Real estate plays a major role in any city election, but it's up front and center in Calgary's mayoral election this Monday.
Running for his third term, Mayor Naheed Nenshi champions the Green Line rapid transit up the east side of the city, which would relieve congestion and presumably emissions on Deerfoot Trail, the busiest expressway in Calgary. The Green Line would also increase east side property values to some extent, especially for properties farther from the airport.
Then there's the new hockey arena. Despite persistent and public lobbying by the private owners, the mayor has offered Ken King and the Calgary Flames owners somewhat limited financial support for building a new hockey arena, on condition they put it near the Saddledome's current location on the Stampede grounds. According to Global News, “Under the City of Calgary's latest funding proposal, the total cost of the new arena was pegged at $555 million plus indirect costs. The city proposed a funding formula where they would pay a third of the total cost, Flames ownership would pay another third and users would pay for the final third through a ticket surcharge. Each share would be $185 million."
Ken King, who owns the Flames, wants the city to put up another $35 million. CTV reported, "Calgary Flames says they were willing to fork over $275M for a new arena built in Victoria Park while the city would have had to come up with $225M through what they call a Community Revitalization Levy." Not only is the Flames' estimate $55 million less than the city's estimate, but the Flames are also asking the city to pay almost half the cost, through hypothetical taxes on other businesses the Flames expect to attract to their new arena.
Running neck and neck with Nenshi is lawyer Bill Smith, leading the pack of other nine candidates. Smith wants to "re-think" the Green Line route even though the province has promised funding for the project as it stands. A former Alberta PC party president, Smith is running on the slogan, "Time for a change," and uses the familiar PC tactic of criticizing his opponents rather than spelling out policies or initiatives for which they might criticize him.
Smith says he will "get the deal done" on building a new arena, but declines to explain how -- arousing suspicions, since he is known to be a sports fan, and sat with the athletes when Calgary Flames owner unveiled what the Flames want the city to contribute to the building. He told a recent Flames poll he'd need to study the project more before he could decide, although both sides have made their proposals public.
Bill Smith has a few other problems too. He refuses to reveal who his donors are. Embarrassing details of 2010 lawsuit recently emerged. As owner of a small law firm, he settled a $2.2 million lawsuit for failure to "exercise the care and skill to be expected of a reasonably competent solicitor" in a real estate case.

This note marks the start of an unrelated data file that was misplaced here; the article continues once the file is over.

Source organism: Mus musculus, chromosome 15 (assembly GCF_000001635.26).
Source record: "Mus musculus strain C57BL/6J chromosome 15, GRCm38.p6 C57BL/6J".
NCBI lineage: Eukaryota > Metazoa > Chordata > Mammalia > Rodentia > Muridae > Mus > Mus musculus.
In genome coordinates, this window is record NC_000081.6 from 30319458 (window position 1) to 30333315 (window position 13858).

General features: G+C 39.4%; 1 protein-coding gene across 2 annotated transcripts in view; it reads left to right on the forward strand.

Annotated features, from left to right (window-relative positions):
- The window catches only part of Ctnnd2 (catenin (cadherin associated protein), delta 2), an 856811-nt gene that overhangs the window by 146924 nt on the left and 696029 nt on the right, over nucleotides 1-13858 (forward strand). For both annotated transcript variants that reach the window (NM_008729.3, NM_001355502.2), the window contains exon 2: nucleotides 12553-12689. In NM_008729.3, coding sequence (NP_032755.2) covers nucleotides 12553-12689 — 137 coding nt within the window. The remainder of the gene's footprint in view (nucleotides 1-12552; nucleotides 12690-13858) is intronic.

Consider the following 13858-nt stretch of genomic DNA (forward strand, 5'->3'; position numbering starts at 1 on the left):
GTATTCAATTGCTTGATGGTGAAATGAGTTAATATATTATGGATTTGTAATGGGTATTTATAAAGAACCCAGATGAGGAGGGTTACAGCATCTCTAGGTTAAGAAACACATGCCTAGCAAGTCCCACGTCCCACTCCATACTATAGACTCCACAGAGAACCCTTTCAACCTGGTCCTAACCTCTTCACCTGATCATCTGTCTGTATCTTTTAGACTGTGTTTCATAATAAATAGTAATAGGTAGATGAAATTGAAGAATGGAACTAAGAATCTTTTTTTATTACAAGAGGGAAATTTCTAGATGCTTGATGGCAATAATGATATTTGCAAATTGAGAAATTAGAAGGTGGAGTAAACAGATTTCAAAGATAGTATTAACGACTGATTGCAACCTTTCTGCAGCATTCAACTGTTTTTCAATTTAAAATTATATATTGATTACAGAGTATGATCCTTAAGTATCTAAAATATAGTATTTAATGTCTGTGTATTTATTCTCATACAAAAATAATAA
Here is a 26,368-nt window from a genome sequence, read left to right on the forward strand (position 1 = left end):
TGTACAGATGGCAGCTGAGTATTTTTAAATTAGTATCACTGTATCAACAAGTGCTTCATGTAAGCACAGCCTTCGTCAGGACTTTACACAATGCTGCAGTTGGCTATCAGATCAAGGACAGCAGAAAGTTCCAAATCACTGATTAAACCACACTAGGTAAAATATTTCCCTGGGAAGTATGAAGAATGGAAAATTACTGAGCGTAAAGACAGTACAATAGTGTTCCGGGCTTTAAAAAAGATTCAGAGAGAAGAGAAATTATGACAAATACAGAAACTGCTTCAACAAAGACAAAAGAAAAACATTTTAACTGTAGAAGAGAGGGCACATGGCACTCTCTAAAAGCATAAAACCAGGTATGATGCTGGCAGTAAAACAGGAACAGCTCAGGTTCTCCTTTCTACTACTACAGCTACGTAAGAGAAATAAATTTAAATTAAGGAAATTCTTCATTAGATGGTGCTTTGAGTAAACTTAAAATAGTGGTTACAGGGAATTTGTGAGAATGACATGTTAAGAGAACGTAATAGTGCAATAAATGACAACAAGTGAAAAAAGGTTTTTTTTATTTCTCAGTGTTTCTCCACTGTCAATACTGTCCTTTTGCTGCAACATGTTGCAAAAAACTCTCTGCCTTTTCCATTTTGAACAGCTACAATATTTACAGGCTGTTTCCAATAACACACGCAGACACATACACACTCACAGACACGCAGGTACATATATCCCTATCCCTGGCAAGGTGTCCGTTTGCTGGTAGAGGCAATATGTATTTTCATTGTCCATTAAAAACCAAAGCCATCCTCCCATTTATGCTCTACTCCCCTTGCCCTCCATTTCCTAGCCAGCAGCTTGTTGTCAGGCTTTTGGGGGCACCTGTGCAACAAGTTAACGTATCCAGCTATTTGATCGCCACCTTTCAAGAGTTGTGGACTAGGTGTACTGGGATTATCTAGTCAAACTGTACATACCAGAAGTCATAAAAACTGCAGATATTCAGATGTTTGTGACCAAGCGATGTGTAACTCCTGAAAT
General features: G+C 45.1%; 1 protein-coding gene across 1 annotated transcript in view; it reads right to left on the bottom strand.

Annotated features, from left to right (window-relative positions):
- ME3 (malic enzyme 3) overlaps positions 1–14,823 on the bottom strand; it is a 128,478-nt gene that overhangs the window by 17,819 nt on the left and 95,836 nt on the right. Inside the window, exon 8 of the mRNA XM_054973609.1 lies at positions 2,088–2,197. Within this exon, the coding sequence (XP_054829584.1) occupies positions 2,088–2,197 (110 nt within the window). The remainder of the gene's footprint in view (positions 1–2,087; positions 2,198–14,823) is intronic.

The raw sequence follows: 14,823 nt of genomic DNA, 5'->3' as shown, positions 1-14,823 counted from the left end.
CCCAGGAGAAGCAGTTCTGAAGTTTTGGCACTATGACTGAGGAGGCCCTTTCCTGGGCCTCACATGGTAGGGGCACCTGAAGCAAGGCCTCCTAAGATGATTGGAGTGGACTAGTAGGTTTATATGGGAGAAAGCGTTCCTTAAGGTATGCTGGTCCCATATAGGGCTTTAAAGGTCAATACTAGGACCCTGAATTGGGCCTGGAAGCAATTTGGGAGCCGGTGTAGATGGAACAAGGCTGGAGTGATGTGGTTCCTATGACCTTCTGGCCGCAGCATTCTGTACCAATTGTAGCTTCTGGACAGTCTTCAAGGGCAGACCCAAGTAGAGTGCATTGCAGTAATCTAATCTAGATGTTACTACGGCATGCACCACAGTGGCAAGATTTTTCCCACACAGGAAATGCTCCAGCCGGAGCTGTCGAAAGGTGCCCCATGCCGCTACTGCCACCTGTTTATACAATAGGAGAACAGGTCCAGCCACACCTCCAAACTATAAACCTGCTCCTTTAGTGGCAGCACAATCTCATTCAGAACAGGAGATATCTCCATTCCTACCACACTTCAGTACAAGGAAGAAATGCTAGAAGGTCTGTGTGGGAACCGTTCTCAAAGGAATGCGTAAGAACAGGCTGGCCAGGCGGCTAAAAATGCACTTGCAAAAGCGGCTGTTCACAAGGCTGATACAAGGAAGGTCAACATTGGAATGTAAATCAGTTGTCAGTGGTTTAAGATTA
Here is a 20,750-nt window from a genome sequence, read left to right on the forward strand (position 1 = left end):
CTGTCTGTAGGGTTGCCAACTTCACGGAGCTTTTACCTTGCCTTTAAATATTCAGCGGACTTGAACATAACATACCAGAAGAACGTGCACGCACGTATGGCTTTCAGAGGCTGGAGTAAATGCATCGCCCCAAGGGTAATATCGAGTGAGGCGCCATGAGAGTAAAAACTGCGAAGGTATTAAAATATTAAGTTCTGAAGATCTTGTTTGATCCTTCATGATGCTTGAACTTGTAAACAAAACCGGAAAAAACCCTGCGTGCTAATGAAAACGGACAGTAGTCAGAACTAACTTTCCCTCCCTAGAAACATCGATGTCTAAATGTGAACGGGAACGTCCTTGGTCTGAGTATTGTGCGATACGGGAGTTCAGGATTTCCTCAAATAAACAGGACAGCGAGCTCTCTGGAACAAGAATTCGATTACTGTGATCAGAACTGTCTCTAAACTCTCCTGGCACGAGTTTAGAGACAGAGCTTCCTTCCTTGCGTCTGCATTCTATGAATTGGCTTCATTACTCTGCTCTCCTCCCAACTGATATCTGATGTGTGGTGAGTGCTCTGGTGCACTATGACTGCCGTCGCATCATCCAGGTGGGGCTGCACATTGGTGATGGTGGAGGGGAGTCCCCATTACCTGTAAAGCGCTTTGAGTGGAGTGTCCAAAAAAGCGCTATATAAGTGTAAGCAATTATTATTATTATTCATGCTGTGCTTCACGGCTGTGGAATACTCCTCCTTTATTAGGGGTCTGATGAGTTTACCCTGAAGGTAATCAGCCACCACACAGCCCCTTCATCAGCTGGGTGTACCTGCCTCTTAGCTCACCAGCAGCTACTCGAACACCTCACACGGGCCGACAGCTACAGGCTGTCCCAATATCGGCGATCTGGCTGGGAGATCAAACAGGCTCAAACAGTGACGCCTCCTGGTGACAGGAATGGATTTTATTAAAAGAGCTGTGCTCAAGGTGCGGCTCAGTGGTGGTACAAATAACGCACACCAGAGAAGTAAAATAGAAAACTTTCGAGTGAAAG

Nenshi is also under fire for an expensive defamation lawsuit against him for comments he made about local real estate tycoon Cal Wenzel. The city indemnified the Mayor for legal expenses -- as it would any City Council member who was sued for performing their job -- which turned out to be $285,000. He settled out of court in 2016. Hundreds of donors stepped forward to contribute $10,000 each, the maximum Nenshi would accept from any one donor. He contributed more than $16,000 himself.
Coming into the Calgary election's final week, the company that owns both the Calgary Sun and the Calgary Herald commissioned a Mainstreet robocall poll that put Smith's support at 52 per cent and Nenshi's at 39 per cent. A Calgary Sun online poll showed Bill Smith far in the lead. On the other hand, an online Asking Canadians poll commissioned by Green Line advocates, found Nenshi ahead by 43 per cent to Bill Smith's 26 per cent.
All the world seemed to take notice in 2010 when Naheed Nenshi won his first mayoral election -- North America's first Muslim mayor. He was named best mayor in the world in 2014. His novelty has worn off a bit in his third campaign, and the egalitarian thrust of his policies has roused some serious opposition.
Squint a bit, and the contest could look a bit like real estate magnate Donald Trump challenging U.S. President Obama's legitimacy. One way or another, Monday, election day, promises to be dramatic.
Image: Flickr/Premier of Alberta
Corretion: Please note an earlier veersion of this blog mis-attributed a quote to Bill Smith.
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